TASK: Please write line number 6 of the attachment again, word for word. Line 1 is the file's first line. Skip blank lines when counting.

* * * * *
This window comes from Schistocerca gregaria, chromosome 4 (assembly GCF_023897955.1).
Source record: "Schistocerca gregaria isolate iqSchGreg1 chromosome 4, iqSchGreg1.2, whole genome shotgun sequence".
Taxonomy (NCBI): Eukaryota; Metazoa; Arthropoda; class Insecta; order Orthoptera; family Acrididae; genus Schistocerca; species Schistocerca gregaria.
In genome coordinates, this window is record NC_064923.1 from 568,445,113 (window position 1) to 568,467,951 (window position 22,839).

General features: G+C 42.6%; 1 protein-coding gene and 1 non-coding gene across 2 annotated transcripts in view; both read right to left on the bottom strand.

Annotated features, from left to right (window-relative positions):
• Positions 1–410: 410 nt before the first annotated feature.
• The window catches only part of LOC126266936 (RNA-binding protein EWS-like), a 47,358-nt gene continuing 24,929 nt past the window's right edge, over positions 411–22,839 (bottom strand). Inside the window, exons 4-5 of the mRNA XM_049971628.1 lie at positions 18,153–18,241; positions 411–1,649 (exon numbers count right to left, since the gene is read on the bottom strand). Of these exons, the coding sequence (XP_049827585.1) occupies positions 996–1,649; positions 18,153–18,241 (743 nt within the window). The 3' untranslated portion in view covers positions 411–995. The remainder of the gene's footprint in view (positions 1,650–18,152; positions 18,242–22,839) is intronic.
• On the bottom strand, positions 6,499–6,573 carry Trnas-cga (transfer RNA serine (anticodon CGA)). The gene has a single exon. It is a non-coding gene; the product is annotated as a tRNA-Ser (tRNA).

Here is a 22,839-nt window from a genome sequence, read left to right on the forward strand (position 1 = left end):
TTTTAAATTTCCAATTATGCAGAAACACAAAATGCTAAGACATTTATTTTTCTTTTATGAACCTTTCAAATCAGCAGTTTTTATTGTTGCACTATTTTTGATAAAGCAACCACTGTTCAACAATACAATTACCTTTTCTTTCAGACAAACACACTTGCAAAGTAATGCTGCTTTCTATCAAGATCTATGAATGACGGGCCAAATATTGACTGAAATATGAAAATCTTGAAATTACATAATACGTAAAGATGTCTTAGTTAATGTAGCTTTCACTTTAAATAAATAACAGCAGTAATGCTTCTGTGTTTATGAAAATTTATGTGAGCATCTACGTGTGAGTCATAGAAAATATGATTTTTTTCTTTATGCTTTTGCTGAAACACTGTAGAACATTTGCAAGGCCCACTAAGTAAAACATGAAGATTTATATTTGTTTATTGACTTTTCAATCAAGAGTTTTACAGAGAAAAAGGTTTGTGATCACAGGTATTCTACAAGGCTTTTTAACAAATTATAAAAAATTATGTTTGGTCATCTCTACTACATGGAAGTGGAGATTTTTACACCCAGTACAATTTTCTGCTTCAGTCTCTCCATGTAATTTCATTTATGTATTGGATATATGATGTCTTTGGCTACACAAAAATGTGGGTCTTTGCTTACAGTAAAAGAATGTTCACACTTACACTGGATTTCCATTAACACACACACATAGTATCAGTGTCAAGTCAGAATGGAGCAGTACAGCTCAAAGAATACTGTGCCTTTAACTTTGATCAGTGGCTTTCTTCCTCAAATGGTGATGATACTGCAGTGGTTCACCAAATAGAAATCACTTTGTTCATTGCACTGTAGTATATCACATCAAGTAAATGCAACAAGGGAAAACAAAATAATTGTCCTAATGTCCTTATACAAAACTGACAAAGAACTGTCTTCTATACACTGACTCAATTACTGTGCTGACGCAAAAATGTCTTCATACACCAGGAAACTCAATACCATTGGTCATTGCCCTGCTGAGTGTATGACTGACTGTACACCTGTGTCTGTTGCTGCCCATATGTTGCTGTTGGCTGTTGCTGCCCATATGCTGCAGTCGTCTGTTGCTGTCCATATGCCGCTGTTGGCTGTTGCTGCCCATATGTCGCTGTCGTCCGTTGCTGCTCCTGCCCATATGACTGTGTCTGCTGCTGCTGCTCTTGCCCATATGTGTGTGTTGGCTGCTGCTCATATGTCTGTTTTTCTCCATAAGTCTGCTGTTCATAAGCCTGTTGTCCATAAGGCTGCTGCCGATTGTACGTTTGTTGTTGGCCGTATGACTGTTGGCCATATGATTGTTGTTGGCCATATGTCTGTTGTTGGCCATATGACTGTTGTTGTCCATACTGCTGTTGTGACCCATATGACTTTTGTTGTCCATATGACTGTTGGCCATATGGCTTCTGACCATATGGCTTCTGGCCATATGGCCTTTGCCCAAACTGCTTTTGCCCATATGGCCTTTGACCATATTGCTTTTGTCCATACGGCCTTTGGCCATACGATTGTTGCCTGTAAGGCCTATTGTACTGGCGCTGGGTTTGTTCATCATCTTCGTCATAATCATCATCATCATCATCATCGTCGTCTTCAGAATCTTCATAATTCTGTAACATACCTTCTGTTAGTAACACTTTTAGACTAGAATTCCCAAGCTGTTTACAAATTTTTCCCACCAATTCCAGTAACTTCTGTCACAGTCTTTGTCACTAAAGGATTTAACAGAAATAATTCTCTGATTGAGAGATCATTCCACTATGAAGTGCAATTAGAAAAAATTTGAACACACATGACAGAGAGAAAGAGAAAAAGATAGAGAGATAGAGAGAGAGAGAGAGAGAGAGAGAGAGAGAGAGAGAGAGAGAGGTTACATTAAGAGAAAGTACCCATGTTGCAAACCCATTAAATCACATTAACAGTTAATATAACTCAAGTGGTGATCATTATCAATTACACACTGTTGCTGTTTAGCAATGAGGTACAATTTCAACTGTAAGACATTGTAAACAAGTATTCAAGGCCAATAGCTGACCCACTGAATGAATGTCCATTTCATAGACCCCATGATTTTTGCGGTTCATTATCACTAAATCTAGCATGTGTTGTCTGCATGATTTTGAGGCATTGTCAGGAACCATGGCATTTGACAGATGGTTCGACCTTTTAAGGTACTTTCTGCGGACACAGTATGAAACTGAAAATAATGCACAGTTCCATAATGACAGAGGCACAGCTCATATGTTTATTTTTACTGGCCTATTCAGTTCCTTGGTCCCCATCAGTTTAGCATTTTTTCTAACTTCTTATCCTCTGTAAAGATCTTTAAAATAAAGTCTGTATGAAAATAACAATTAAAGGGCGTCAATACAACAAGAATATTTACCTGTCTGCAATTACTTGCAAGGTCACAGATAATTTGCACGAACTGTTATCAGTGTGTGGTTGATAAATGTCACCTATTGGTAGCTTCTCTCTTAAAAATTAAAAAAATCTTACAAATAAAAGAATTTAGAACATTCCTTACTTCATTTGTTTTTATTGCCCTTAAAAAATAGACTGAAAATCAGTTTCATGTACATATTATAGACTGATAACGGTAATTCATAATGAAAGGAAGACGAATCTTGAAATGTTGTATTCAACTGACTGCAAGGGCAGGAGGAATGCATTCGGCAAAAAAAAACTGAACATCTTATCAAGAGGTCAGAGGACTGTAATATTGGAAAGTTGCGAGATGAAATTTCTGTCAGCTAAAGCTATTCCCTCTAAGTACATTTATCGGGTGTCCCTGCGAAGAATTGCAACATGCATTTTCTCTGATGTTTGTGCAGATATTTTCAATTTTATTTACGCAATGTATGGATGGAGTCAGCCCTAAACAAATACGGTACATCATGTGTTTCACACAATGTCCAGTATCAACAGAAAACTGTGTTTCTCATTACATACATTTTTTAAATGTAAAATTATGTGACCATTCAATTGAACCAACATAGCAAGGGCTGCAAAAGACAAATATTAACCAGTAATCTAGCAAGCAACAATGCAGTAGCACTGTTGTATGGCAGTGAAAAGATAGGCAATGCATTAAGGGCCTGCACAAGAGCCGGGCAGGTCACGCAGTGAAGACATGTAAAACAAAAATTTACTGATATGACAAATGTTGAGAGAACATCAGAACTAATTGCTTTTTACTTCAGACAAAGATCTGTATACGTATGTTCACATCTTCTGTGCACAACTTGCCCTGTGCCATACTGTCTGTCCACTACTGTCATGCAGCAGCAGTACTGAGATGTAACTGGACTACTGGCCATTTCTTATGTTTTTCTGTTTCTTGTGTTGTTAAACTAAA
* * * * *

Annotated features, from left to right (window-relative positions):